The funeral of two Palestinian commander who were killed in Sunday's (13 July) attack on a refugee camp by Israeli jets near Sidon, southern Lebanon, took place in Sidon on Monday (14 July).
LV & GV Funeral procession with ambulance in front carrying approaches mosque (3 shots)
GV Minaret TILT DOWN TO entrance of mosque and coffins being carried out (2 shots)
LV & GV Procession through streets (2 shots)
MV ZOOM INTO SV Ambulance carrying coffins
BV Commandos with guns in procession
CU Man carrying wreath PAN INTO SV Dead commando's portrait on front of ambulance
GV People follow procession
MV PAN & SV Coffins being lowered into grave (2 shots)
Initials BB/0150 NPJ/DW/BB/0215
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Background: The funeral of two Palestinian commander who were killed in Sunday's (13 July) attack on a refugee camp by Israeli jets near Sidon, southern Lebanon, took place in Sidon on Monday (14 July). Hundreds of people lined the route that the funeral procession took through the city, and at the graveside Palestinian commandos fired a last solute to the two men.
During the attack on the Ain Al-Heloue camp, at least five people were killed and 35 were wounded. The Israeli aircraft the village twice during Sunday afternoon, and each time they met with fierce resistance from Lebanese and Palestinian commando artillery.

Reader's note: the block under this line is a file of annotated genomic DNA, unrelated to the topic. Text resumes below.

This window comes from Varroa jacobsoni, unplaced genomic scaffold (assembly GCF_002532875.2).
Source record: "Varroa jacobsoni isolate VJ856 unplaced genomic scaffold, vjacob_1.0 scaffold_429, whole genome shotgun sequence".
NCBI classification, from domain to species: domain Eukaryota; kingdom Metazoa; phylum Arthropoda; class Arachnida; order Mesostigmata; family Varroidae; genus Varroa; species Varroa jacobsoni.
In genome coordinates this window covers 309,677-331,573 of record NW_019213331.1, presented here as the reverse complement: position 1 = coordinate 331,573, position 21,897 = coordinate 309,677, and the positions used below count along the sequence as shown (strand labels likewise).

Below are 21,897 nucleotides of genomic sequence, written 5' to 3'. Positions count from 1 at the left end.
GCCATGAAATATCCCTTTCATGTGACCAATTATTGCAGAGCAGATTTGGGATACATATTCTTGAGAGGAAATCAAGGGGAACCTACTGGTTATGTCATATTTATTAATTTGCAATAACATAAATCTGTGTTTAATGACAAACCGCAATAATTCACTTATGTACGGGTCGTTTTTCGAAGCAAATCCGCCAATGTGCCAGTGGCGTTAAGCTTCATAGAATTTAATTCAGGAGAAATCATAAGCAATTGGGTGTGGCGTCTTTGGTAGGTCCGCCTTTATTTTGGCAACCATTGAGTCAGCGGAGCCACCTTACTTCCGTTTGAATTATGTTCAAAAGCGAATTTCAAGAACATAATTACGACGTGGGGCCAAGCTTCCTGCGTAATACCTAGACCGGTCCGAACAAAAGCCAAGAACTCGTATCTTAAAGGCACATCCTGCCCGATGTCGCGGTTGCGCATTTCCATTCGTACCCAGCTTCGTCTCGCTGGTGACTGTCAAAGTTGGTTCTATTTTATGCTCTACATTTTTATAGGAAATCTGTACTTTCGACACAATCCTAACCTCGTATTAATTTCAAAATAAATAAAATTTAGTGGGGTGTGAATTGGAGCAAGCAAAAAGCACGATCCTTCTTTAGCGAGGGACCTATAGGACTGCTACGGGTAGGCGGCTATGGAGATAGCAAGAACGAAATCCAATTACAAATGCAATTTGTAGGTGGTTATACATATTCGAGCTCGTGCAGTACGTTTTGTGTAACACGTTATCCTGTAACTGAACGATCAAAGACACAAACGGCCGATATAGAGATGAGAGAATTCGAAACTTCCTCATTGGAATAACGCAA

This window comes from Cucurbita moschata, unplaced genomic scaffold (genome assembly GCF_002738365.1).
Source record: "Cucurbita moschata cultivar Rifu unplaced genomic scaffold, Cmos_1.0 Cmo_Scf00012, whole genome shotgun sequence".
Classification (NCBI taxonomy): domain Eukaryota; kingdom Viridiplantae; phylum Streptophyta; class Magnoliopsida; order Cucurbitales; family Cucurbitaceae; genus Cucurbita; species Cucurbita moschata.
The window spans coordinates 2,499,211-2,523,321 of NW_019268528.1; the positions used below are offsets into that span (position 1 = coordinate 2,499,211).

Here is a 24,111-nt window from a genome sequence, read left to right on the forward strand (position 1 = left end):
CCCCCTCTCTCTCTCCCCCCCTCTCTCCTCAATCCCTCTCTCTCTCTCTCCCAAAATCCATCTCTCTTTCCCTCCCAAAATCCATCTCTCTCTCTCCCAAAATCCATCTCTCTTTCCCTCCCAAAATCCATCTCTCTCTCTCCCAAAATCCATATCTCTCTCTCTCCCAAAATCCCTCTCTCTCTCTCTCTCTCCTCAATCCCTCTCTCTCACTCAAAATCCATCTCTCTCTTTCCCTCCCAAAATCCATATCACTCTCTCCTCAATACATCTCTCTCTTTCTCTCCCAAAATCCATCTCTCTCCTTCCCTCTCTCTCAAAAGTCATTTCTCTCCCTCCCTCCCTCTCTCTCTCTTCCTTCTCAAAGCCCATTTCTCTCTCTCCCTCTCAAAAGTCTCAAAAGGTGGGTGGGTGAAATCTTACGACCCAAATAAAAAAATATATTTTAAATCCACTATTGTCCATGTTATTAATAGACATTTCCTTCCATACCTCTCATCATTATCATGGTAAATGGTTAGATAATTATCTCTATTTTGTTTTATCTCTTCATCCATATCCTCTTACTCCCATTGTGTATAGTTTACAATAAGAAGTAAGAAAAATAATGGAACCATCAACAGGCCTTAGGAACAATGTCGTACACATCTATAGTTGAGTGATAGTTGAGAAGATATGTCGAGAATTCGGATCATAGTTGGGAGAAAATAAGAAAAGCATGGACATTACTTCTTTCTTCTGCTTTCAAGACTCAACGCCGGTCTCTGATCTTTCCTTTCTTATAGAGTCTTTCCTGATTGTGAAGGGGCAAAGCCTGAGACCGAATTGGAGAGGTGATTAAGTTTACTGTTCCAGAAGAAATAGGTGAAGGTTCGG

The attack took place six days after Israeli jets and gunboats had shelled, rocketed the bombed Palestinian camps near Tyre, further down the coast towards the Israeli border. The Israelis say that Palestinian commandos mount attacks from Lebanon but the commandos reply that such raids inside Israel are carried out by unite operating inside the country.
The Palestine News Agency (WAFA) and a spokesman for one of the main commando groups -- the popular Democratic Front for the Liberation of Palestine (PDFLP) -- said on Sunday that two Israeli fighter-bombers were shot down, and the PDFLP claimed to have captured the Israeli pilot of one of the 'planes. But later these claims were reduced to one aircraft shot down, and a parachute -- at first thought to belong to an Israeli pilot-was said to be a decoy.